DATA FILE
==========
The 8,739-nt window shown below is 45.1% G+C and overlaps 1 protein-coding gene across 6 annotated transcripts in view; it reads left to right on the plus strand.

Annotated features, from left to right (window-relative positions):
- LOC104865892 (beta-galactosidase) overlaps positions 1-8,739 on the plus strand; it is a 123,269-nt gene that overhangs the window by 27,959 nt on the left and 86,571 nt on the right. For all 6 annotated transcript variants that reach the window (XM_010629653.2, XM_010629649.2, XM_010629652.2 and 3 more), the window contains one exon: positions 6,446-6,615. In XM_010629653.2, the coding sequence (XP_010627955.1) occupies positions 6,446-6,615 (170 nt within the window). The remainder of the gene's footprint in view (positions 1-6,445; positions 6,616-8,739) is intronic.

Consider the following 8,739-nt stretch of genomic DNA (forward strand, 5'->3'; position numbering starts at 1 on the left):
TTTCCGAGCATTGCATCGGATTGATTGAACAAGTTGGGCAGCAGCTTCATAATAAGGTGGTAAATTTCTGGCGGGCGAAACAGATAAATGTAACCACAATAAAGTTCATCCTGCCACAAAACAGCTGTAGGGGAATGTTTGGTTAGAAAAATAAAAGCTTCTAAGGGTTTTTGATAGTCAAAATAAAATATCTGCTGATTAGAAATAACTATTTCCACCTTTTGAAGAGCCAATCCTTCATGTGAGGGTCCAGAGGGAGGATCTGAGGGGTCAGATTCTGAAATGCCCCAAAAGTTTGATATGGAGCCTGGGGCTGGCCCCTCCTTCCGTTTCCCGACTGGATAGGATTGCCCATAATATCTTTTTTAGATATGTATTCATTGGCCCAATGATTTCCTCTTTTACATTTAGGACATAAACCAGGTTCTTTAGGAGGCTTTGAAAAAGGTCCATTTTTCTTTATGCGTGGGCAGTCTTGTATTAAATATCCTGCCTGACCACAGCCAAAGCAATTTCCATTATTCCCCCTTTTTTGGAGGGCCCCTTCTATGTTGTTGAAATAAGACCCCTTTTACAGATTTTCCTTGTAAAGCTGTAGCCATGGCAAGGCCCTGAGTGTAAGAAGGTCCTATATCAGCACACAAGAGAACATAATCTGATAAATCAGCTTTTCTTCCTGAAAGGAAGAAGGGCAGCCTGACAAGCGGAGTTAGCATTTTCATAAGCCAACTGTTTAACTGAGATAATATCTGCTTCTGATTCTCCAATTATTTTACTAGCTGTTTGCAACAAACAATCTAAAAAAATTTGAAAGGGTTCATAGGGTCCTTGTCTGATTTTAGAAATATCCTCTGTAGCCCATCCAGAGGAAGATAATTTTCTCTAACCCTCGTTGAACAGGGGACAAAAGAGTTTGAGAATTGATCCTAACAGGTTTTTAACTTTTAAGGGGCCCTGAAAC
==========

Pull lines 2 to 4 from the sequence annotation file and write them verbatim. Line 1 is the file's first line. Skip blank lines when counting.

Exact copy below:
Annotated features, from left to right (window-relative positions):
- LOC104865892 (beta-galactosidase) overlaps positions 1-8,739 on the plus strand; it is a 123,269-nt gene that overhangs the window by 27,959 nt on the left and 86,571 nt on the right. For all 6 annotated transcript variants that reach the window (XM_010629653.2, XM_010629649.2, XM_010629652.2 and 3 more), the window contains one exon: positions 6,446-6,615. In XM_010629653.2, the coding sequence (XP_010627955.1) occupies positions 6,446-6,615 (170 nt within the window). The remainder of the gene's footprint in view (positions 1-6,445; positions 6,616-8,739) is intronic.

Consider the following 8,739-nt stretch of genomic DNA (forward strand, 5'->3'; position numbering starts at 1 on the left):